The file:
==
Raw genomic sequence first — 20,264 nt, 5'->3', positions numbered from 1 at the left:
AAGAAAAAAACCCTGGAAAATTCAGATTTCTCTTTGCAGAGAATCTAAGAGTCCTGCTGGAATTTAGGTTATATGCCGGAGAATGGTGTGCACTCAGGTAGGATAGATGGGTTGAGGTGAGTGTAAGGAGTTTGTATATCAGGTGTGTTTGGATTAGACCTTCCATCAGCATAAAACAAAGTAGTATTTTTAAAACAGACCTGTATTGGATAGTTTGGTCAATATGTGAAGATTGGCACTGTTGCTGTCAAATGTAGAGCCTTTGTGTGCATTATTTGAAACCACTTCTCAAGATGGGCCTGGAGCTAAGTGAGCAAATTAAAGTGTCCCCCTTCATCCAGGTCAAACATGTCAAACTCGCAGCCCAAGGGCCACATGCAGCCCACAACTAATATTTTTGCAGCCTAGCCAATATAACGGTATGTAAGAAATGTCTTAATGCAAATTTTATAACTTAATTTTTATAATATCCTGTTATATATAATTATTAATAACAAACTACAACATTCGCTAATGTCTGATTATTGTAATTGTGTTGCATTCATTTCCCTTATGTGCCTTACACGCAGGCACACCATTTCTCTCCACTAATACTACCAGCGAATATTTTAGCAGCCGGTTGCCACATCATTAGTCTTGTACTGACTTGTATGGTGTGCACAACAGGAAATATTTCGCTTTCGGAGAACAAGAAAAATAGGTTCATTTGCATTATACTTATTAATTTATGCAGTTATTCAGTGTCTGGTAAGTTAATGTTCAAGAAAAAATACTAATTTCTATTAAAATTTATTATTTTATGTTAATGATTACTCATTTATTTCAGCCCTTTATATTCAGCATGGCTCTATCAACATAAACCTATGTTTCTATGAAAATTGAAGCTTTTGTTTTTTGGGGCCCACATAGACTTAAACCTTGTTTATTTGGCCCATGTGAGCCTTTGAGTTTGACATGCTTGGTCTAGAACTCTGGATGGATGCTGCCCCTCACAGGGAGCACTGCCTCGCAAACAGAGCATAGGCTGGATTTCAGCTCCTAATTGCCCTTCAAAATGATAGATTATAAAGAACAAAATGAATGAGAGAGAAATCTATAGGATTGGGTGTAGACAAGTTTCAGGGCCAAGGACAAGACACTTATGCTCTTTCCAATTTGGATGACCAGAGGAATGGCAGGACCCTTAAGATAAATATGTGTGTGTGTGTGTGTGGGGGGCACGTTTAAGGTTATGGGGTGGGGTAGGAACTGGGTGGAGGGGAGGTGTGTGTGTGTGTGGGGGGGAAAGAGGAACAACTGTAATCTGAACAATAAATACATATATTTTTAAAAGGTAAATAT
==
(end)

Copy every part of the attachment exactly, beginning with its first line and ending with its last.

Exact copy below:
Raw genomic sequence first — 20,264 nt, 5'->3', positions numbered from 1 at the left:
AAGAAAAAAACCCTGGAAAATTCAGATTTCTCTTTGCAGAGAATCTAAGAGTCCTGCTGGAATTTAGGTTATATGCCGGAGAATGGTGTGCACTCAGGTAGGATAGATGGGTTGAGGTGAGTGTAAGGAGTTTGTATATCAGGTGTGTTTGGATTAGACCTTCCATCAGCATAAAACAAAGTAGTATTTTTAAAACAGACCTGTATTGGATAGTTTGGTCAATATGTGAAGATTGGCACTGTTGCTGTCAAATGTAGAGCCTTTGTGTGCATTATTTGAAACCACTTCTCAAGATGGGCCTGGAGCTAAGTGAGCAAATTAAAGTGTCCCCCTTCATCCAGGTCAAACATGTCAAACTCGCAGCCCAAGGGCCACATGCAGCCCACAACTAATATTTTTGCAGCCTAGCCAATATAACGGTATGTAAGAAATGTCTTAATGCAAATTTTATAACTTAATTTTTATAATATCCTGTTATATATAATTATTAATAACAAACTACAACATTCGCTAATGTCTGATTATTGTAATTGTGTTGCATTCATTTCCCTTATGTGCCTTACACGCAGGCACACCATTTCTCTCCACTAATACTACCAGCGAATATTTTAGCAGCCGGTTGCCACATCATTAGTCTTGTACTGACTTGTATGGTGTGCACAACAGGAAATATTTCGCTTTCGGAGAACAAGAAAAATAGGTTCATTTGCATTATACTTATTAATTTATGCAGTTATTCAGTGTCTGGTAAGTTAATGTTCAAGAAAAAATACTAATTTCTATTAAAATTTATTATTTTATGTTAATGATTACTCATTTATTTCAGCCCTTTATATTCAGCATGGCTCTATCAACATAAACCTATGTTTCTATGAAAATTGAAGCTTTTGTTTTTTGGGGCCCACATAGACTTAAACCTTGTTTATTTGGCCCATGTGAGCCTTTGAGTTTGACATGCTTGGTCTAGAACTCTGGATGGATGCTGCCCCTCACAGGGAGCACTGCCTCGCAAACAGAGCATAGGCTGGATTTCAGCTCCTAATTGCCCTTCAAAATGATAGATTATAAAGAACAAAATGAATGAGAGAGAAATCTATAGGATTGGGTGTAGACAAGTTTCAGGGCCAAGGACAAGACACTTATGCTCTTTCCAATTTGGATGACCAGAGGAATGGCAGGACCCTTAAGATAAATATGTGTGTGTGTGTGTGTGGGGGGCACGTTTAAGGTTATGGGGTGGGGTAGGAACTGGGTGGAGGGGAGGTGTGTGTGTGTGTGGGGGGGAAAGAGGAACAACTGTAATCTGAACAATAAATACATATATTTTTAAAAGGTAAATAT